How used cloud to architect for growth

From its inception, took a bet on public cloud as a way of providing easily scalable infrastructure

When launched in 2009, CEO Matt Barrie and his team knew the audience for the online outsourcing marketplace was big. And it was only going to grow. The market opportunity was "going to be phenomenally huge," says David Harrison, the company's vice-president of engineering.

For, that market has translated into some 7.4 million verified users and more than a billion dollars' worth of projects posted on the site. At the start of last year, figures from the company indicated that more than 2000 new projects were getting posted to the site every day.

And it has been Harrison's job to architect the Web infrastructure to cope with this explosive growth. The end result has been that is almost entirely based in the cloud.

Harrison says that the company has just ".001 per cent" of their systems outside of the cloud, "sitting round doing some very old stuff for us". Everything else is stored in Amazon's public cloud.

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In 2009 the company possessed a handful of dedicated hosts but the team's sense of the potential for growth meant that early on it decided to go "effectively all-in" with cloud. It was quite a leap, considering that, although S3 launched in 2006, it was only in October 2008 that Amazon's Elastic Compute Cloud – EC2 – had officially come out of beta.

"We didn't want to be constrained, either by going out and either have huge amounts of hardware we invested in up front only to find out it [didn't] match our actual needs, or that we'd under-bought or over-bought or anywhere in between," Harrison says.

"S3 was a really stable product and we looked at that and we went, 'Look we can see where they're going with that'," Harrison says.

"EC2 was it had been out there and had been used a bit but obviously not to the level that it is now where it runs a large chunk of the internet. But we looked at that and we saw the potential and the promise.

"And we knew that in doing the migration that we were going to do, we had a really good opportunity to do it early on before we got to the point where we had much bigger infrastructure and the challenge of migrating across would be much, much greater."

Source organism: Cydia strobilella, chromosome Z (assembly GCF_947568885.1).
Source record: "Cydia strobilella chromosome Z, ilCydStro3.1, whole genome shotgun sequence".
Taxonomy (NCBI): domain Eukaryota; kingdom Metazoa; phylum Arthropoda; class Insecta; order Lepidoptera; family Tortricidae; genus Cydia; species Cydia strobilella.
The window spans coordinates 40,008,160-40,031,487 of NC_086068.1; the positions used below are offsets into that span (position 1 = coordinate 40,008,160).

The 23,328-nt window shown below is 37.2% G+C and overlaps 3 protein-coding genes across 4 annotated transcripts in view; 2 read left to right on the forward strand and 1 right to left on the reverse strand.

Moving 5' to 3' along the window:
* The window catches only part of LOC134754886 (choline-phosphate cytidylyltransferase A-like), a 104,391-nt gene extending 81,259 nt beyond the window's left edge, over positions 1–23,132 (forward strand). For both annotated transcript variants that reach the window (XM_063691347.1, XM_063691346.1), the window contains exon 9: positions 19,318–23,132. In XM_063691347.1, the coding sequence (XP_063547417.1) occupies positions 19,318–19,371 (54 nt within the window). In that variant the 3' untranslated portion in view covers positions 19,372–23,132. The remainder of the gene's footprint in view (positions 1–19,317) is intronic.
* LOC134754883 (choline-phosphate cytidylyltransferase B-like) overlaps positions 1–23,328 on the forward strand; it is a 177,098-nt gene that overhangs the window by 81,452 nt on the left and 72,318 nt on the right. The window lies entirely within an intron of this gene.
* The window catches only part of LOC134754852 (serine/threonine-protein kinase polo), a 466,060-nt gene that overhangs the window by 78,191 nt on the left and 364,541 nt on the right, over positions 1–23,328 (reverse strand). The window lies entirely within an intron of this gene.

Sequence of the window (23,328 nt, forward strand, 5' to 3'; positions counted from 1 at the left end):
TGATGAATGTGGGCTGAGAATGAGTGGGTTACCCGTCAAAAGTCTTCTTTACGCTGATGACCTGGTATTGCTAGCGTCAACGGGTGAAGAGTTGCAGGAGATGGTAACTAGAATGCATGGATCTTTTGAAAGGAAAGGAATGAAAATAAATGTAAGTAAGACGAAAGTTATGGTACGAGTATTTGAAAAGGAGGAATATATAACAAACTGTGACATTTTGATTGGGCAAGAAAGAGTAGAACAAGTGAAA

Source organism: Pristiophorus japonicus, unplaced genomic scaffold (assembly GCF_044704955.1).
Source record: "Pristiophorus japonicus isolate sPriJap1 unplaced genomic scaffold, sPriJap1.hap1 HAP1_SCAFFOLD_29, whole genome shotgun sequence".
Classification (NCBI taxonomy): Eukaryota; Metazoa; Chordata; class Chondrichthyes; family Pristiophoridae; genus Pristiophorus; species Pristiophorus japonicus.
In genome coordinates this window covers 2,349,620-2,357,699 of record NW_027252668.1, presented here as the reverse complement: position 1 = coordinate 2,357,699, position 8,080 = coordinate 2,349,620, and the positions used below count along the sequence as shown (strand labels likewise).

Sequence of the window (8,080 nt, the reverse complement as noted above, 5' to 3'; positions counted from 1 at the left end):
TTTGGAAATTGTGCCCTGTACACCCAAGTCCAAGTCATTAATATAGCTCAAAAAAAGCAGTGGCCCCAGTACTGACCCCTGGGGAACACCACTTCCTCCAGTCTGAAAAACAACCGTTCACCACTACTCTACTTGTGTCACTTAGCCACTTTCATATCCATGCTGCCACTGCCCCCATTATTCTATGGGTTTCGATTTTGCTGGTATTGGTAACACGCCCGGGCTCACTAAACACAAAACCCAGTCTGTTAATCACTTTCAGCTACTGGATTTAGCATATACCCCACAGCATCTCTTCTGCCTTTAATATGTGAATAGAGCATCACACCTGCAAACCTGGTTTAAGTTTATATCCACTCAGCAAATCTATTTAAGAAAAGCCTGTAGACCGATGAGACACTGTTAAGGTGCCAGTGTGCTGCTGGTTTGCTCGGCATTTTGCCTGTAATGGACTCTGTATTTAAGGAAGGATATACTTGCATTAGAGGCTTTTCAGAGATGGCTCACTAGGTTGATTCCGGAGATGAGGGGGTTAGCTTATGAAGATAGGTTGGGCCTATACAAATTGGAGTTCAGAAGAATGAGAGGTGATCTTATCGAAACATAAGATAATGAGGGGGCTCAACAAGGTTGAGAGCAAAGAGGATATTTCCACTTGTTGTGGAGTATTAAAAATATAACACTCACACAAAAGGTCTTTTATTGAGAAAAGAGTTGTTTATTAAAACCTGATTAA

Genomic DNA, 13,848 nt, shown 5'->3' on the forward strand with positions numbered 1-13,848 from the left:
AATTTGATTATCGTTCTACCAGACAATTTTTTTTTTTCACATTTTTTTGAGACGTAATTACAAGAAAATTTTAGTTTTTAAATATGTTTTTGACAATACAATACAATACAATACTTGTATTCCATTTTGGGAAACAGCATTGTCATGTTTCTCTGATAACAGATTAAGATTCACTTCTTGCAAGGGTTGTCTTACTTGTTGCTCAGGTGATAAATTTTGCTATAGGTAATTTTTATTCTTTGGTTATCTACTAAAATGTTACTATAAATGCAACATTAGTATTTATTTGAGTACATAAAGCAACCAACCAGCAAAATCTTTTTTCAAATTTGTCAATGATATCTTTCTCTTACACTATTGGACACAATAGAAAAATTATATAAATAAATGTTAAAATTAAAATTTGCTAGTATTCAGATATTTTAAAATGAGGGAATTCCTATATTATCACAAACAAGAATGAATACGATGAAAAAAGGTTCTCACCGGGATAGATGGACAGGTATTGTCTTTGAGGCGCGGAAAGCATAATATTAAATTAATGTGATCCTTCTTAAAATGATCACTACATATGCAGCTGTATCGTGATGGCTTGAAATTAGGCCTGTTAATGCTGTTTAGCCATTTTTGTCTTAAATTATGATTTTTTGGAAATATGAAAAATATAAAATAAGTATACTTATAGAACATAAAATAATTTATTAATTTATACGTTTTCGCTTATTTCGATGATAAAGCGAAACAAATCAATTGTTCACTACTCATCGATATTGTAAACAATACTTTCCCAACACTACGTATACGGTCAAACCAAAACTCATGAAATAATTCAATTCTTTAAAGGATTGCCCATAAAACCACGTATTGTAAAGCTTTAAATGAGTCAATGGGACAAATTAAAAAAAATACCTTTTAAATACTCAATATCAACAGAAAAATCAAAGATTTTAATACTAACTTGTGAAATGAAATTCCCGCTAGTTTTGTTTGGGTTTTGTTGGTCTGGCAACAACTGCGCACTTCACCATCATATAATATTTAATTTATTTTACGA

Harrison said that the team had banked on the growing dramatically, and that cloud would offer them a flexible way of doing that, with the added benefit of "you only pay for what you eat" – the elastic, pay-as-you-go model.

Although in the years since Amazon launched its cloud the number of services offered by AWS has increased dramatically – adding products from cold storage service Glacier to the data-warehouse-as-a-service RedShift, which launched late last year – has relied on its internal technical expertise to manage a lot of its technology stack itself: an approach that's close to 'pure' infrastructure-as-a-service.

"We've got a lot of capability to really delve into some of the guts of some of the stuff we work with," Harrison says. So although employs some cloud services like AWS's Relational Database Service (RDS) and Elastic Load Balancing (ELB), much of the company's architecture is based around employing the raw compute and storage power delivered by the cloud and 'rolling their own' stack on top of that.

"So when it comes to running MySQL databases, we have a lot of experience doing that," Harrison explains.

"We've got a very specific workload that we've gone through and tuned for very carefully over a long period of time... Having that ability to jump in and look at the traffic maybe, or check all of the different system parameters and tune them specifically for our needs.

"In some cases, especially when you're experimenting with the new servers, actually being able to see what it's doing some times, and applying patches and sometimes communicating with the developers of the project you might be working with and working out patches with them – that's invaluable for us because we push so much at the outer edge of what's possible and try to create new solutions as we go."

Currently the company is exploring the potential for "more aggressive" use of AWS's regions to offer increased performance and resilience. "If you're in Australia and I want to serve you content, it's better for me to try to serve it from the Sydney region. And if you're in the US, I'd rather serve it to you from the US region close to you," Harrison says.

The company is also looking at how much work it can shift to Web clients through increased use of JavaScript. "For example, we've deployed some code that uses blackbone.js and having a client side stack that interacts with a server side stack.

"When you've got 7 million users and you keep growing at that pace, you don't want to keep permanently adding more and more infinite amounts of resource, however easy that is.

"You want to be able to do some things client side, and then really focus your central architecture on doing the things that you really want to do there – be that caching or be that expensive object calculation or whatever else."

Read part 2: Lessons learnt: Building scalability and resilience in the cloud

Rohan Pearce is the editor of Techworld Australia and Computerworld Australia. Contact him at rohan_pearce at

Follow Rohan on Twitter: @rohan_p

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